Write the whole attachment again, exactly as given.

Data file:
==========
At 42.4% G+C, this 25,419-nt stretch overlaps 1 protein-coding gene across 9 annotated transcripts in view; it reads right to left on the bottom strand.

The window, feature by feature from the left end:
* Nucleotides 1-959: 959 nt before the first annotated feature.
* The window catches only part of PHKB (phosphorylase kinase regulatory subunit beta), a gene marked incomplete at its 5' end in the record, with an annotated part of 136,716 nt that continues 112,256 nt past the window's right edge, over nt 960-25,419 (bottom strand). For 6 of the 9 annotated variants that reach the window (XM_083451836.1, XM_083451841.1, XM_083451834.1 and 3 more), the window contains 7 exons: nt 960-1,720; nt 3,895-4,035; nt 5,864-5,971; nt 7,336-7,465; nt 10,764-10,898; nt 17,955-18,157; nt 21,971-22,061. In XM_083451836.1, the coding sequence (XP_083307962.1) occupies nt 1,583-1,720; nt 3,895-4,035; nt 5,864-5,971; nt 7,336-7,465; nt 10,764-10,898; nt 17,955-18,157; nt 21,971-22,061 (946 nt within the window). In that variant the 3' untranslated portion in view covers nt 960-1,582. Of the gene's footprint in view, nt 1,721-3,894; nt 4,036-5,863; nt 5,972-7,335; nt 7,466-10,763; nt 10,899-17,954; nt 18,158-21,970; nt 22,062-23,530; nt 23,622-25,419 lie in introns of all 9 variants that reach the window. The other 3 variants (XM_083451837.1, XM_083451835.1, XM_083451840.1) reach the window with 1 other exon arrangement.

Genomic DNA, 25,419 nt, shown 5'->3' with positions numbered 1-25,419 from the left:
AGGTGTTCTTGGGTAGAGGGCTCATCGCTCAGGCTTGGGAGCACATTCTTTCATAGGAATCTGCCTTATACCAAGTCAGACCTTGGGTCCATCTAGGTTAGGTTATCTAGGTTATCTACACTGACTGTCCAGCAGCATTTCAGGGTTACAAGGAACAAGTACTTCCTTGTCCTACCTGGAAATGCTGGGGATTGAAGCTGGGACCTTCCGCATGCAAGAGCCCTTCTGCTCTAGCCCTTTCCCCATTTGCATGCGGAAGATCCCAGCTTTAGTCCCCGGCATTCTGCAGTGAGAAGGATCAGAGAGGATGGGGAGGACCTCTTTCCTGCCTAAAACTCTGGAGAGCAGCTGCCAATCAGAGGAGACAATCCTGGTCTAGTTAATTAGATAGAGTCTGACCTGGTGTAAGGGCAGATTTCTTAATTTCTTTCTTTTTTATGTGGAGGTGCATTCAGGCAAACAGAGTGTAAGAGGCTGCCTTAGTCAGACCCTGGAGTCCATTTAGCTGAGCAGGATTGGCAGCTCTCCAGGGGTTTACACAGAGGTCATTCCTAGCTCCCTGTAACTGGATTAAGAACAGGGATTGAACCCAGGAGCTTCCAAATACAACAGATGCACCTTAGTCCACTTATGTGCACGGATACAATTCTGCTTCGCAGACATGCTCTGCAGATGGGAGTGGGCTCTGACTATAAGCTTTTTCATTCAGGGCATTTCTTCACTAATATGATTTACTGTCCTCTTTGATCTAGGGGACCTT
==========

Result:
At 42.4% G+C, this 25,419-nt stretch overlaps 1 protein-coding gene across 9 annotated transcripts in view; it reads right to left on the bottom strand.

The window, feature by feature from the left end:
* Nucleotides 1-959: 959 nt before the first annotated feature.
* The window catches only part of PHKB (phosphorylase kinase regulatory subunit beta), a gene marked incomplete at its 5' end in the record, with an annotated part of 136,716 nt that continues 112,256 nt past the window's right edge, over nt 960-25,419 (bottom strand). For 6 of the 9 annotated variants that reach the window (XM_083451836.1, XM_083451841.1, XM_083451834.1 and 3 more), the window contains 7 exons: nt 960-1,720; nt 3,895-4,035; nt 5,864-5,971; nt 7,336-7,465; nt 10,764-10,898; nt 17,955-18,157; nt 21,971-22,061. In XM_083451836.1, the coding sequence (XP_083307962.1) occupies nt 1,583-1,720; nt 3,895-4,035; nt 5,864-5,971; nt 7,336-7,465; nt 10,764-10,898; nt 17,955-18,157; nt 21,971-22,061 (946 nt within the window). In that variant the 3' untranslated portion in view covers nt 960-1,582. Of the gene's footprint in view, nt 1,721-3,894; nt 4,036-5,863; nt 5,972-7,335; nt 7,466-10,763; nt 10,899-17,954; nt 18,158-21,970; nt 22,062-23,530; nt 23,622-25,419 lie in introns of all 9 variants that reach the window. The other 3 variants (XM_083451837.1, XM_083451835.1, XM_083451840.1) reach the window with 1 other exon arrangement.

Genomic DNA, 25,419 nt, shown 5'->3' with positions numbered 1-25,419 from the left:
AGGTGTTCTTGGGTAGAGGGCTCATCGCTCAGGCTTGGGAGCACATTCTTTCATAGGAATCTGCCTTATACCAAGTCAGACCTTGGGTCCATCTAGGTTAGGTTATCTAGGTTATCTACACTGACTGTCCAGCAGCATTTCAGGGTTACAAGGAACAAGTACTTCCTTGTCCTACCTGGAAATGCTGGGGATTGAAGCTGGGACCTTCCGCATGCAAGAGCCCTTCTGCTCTAGCCCTTTCCCCATTTGCATGCGGAAGATCCCAGCTTTAGTCCCCGGCATTCTGCAGTGAGAAGGATCAGAGAGGATGGGGAGGACCTCTTTCCTGCCTAAAACTCTGGAGAGCAGCTGCCAATCAGAGGAGACAATCCTGGTCTAGTTAATTAGATAGAGTCTGACCTGGTGTAAGGGCAGATTTCTTAATTTCTTTCTTTTTTATGTGGAGGTGCATTCAGGCAAACAGAGTGTAAGAGGCTGCCTTAGTCAGACCCTGGAGTCCATTTAGCTGAGCAGGATTGGCAGCTCTCCAGGGGTTTACACAGAGGTCATTCCTAGCTCCCTGTAACTGGATTAAGAACAGGGATTGAACCCAGGAGCTTCCAAATACAACAGATGCACCTTAGTCCACTTATGTGCACGGATACAATTCTGCTTCGCAGACATGCTCTGCAGATGGGAGTGGGCTCTGACTATAAGCTTTTTCATTCAGGGCATTTCTTCACTAATATGATTTACTGTCCTCTTTGATCTAGGGGACCTT